Bill Moran:Furthermore implementing practices are a must otherwise why would one even bother having procedures written.

Is there any type of follow up or continued spot checks to be sure that the procedures are being followed properly?

Lance Bella: That’s a great question, and the answer is yes. I always follow-up to see how people are doing and that anything I create is effective. In addition, safety and security are cultures that must be built on an everyday basis. Everyone has to take ownership from the front-line employee all the way to the C.E.O. When I was in charge of safety for a facility I had a huge sign made and hung it up. It read, “You Will Achieve the Level of Safety You’re Willing to Walk Past!” The point being that everyone had a responsibility for safety, and if they walked past something without correcting it, they were condoning it and part of the problem.

Security Department Audit

Bill Moran: Running several businesses and working within an organization in the past 35 years, many times you assume your environment is safe and secure because you have a security or safety department on staff. However the statistics we mentioned earlier reflect an alarming trend in violence and crime in the workplace.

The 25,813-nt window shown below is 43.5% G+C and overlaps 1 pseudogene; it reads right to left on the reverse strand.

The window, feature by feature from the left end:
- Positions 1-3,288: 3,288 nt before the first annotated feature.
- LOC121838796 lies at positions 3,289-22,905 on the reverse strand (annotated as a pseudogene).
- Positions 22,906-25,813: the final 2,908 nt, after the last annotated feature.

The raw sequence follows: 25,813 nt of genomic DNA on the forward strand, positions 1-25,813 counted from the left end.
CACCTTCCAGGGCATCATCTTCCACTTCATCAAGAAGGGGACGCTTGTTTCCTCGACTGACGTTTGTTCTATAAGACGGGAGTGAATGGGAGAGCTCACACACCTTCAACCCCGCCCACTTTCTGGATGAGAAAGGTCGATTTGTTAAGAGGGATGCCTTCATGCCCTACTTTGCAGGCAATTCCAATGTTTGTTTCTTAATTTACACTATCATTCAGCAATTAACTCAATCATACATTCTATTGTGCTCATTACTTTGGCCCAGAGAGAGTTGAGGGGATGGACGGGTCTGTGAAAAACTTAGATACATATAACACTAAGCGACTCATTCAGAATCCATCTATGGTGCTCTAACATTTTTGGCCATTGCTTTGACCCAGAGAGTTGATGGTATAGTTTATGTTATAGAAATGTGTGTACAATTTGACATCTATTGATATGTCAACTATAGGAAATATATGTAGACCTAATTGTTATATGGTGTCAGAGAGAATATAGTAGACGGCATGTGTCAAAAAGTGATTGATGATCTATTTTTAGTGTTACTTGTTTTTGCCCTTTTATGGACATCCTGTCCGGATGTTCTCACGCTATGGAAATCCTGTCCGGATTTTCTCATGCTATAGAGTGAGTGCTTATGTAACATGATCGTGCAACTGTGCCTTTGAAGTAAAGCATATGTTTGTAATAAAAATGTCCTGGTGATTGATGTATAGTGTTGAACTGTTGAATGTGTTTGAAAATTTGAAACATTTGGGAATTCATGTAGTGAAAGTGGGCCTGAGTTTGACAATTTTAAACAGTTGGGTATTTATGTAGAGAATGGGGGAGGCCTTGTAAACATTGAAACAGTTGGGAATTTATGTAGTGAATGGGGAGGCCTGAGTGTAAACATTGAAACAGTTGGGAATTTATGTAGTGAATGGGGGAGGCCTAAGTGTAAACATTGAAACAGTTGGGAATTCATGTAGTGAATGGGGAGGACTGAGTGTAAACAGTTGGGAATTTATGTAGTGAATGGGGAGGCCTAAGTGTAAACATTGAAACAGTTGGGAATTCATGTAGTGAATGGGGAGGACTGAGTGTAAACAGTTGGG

Can you share with us what you look for in a Security Department Audit?

Lance Bella: Even though you have your own security or safety department on staff (or one through a contract service), it doesn’t necessarily mean you are achieving maximum effectiveness. It’s human nature to develop blinders when you’ve been at a facility/organization long enough. It’s always good to get a fresh set of eyes to look at things. As the Chief of Emergency Services for the Indiana Facilities, I used to bring outside people in for that fresh look. I was always interested in finding out if there was anything I was missing or if there was a better way to do things. I look for these types of things when performing these audits. I also look at things like:

  1. Do they have enough personnel?
  2. Are they using their current personnel effectively?
  3. Are personnel being trained and is that training effective.
  4. Is the contract guard force doing what they are supposed to be doing?

Bill Moran: Do you get to the level of recommending additional lighting or security camera’s in certain areas that would are prone to unauthorized entry and suggest entrance security?(answer)

Lance Bella: All the time. I generally will diagram where the additional cameras and lighting should be located as well as the intended field of view. That way, the client knows exactly what I’m looking for. At the client’s request, I will also work with the companies the client has installing the equipment to ensure the best results are being achieved. If I can mention this, one of common mistakes I see clients make is having low-quality cameras installed. If you’re going to install cameras, you are better off spending the extra money and putting a good system in. it does you no good to see something on the camera system but have no idea what the person looks like or what they are doing. I see this all the time. Don’t skimp on camera quality.